Sultan’s ex-police chief files $10 million claim

SULTAN — Former Police Chief Fred Walser has filed a $10 million claim for damages against the city of Sultan, but his attorney said what the embattled chief really wants is his reputation restored.

Walser was forced to resign by the city when it was planning to eliminate the police department and contract instead with the Snohomish County Sheriff’s Office for police protection, said the former chief’s lawyer, J.C. Becker of Mill Creek. The city eventually abandoned its plan to contract with the sheriff’s office.

The resignation also came under a cloud, when Walser was placed under investigation for improperly handling personnel matters within the department.

Under the law, Walser must first file a claim against the city before he can file a lawsuit. The city has 60 days to accept or reject the claim. After that, Becker can file the suit, he said.

Mayor Ben Tolson said anyone has the right to file a lawsuit.

“Do I feel his lawsuit has merit? No, I do not,” Tolson said. “Do I feel we will be vindicated? Yes, I feel the city will be vindicated.”

The claim stems from a series of confrontations over several years between Walser and various city officials.

The claim alleges that city officials conspired to violate Walser’s constitutional rights, harassed him and unlawfully withheld benefits Walser earned during more than 11 years as police chief.

“He offered to settle with the city for no money,” Becker said Friday. “All he wants is a hearing. All he wanted from day one was to clear his name.”

Walser is a retired Washington State Patrol trooper of 28 years. He was recruited to head the police department in 1995 by former Mayor Robert Broughton. The claim says Broughton and Walser planned to expand the department and increase its professionalism.

Over the years, other city officials disagreed with the plan and pushed to either decrease the department’s size or eliminate it in favor of a contract with the sheriff, the claim says.

City officials attempted to eliminate the department in 2004 and 2006.

Walser, 66, was placed on paid administrative leave in June. He had been involved in two investigations into allegations of wrongdoing at the police department.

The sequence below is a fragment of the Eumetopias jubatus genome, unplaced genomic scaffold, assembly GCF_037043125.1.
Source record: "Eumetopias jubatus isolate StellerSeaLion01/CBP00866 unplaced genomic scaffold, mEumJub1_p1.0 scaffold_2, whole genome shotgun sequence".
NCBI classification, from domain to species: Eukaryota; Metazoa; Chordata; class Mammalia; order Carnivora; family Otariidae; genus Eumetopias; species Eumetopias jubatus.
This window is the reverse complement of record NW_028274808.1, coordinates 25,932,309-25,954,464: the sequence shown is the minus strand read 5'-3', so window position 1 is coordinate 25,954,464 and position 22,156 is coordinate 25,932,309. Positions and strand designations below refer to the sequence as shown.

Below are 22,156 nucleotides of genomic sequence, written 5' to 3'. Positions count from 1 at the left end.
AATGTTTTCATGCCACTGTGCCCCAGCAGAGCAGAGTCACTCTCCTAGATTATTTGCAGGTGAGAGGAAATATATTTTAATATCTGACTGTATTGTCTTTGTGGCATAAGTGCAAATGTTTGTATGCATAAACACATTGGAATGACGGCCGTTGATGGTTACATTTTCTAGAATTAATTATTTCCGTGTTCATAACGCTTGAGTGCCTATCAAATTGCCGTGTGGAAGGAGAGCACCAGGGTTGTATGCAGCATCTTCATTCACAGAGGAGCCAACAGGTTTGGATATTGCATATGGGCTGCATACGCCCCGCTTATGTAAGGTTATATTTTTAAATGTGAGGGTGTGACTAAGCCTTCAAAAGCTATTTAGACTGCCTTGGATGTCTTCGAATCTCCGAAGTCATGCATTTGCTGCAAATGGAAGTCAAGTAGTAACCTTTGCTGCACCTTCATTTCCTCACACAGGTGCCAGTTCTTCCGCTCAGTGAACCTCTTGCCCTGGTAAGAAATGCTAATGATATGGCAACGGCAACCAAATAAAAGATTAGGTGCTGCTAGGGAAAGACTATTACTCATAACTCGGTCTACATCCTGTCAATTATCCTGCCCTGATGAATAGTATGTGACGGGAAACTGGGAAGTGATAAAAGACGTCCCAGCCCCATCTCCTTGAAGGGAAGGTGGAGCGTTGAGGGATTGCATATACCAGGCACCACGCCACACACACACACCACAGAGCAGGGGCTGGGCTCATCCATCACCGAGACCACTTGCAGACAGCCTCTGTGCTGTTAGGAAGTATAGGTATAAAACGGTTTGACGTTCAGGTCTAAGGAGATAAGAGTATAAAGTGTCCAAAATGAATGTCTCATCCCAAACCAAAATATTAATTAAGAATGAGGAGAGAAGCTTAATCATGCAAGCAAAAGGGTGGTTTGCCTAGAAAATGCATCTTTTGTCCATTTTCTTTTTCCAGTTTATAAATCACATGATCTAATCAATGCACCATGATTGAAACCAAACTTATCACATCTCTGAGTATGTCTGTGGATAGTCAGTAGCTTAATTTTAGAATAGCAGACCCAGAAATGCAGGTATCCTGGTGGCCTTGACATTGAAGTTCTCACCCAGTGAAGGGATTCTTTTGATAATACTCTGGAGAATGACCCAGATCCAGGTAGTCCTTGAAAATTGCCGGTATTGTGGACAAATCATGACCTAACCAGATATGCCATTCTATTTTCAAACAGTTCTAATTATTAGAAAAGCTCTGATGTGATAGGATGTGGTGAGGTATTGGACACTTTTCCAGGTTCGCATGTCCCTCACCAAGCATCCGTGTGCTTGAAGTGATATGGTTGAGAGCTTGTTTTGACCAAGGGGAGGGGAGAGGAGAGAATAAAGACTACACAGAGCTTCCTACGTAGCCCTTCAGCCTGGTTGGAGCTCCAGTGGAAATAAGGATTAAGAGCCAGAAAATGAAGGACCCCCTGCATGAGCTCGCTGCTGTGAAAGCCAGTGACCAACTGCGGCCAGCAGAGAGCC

One investigation was conducted at Walser’s request by the State Patrol. It involved alleged misuse of a city computer by a police department employee. The employee was fired in September.

Walser said earlier that he believes he is the focus of a second investigation involving allegations that the former chief withheld information from the city attorney related to the computer-misuse investigation.

The Everett Police Department is leading the second investigation. Tolson, who declined to elaborate, said the probe should be complete in a few weeks.

Walser also alleges that Tolson went on a campaign to defame him, posting “false information” on Internet sites.

Tolson has publicly apologized.

“I stuck my keyboard in my mouth,” Tolson said. The mayor said he reacted out of frustration and he since has apologized to the City Council and others. If Walser is cleared in the investigation, Tolson said he also would apologize to the former chief.

Reporter Jim Haley: 425-339-3447 or jhaley@heraldnet.com.

Talk to us

More in Local News

Report: Man had knife when he charged, was shot by deputies

When Snohomish County sheriff’s deputies shot and killed a man… Continue reading

At earlier-defiant Flower World, workers now wear masks

The owner, however, has said he will legally challenge the governor’s order requiring face coverings.

‘Not a safe situation’: County is evicting homeless campers

Residents of the Everett tent city aren’t sure what’s next. Operations at local shelters have been curtailed.

Community Transit CEO announces he will retire

Emmett Heath has led the transit agency for six years after being hired from within.

Dispute between ex-housemates leads to shooting in Sultan

Two men had a disagreement over a truck. A confrontation ensued. Then one allegedly shot the other.

Community Transit drivers: Too soon to open the front doors

The agency provided drivers with masks as it resumed collecting fares, but a union calls that insufficient.

Volunteers prove vital to county’s fight against COVID-19

Snohomish County’s Medical Reserve Corps provides a chance to help during the pandemic.

Everett man charged in assault that sent toddler to hospital

According to doctors, the 18-month-old girl apparently was strangled and hit in the head.

Most Read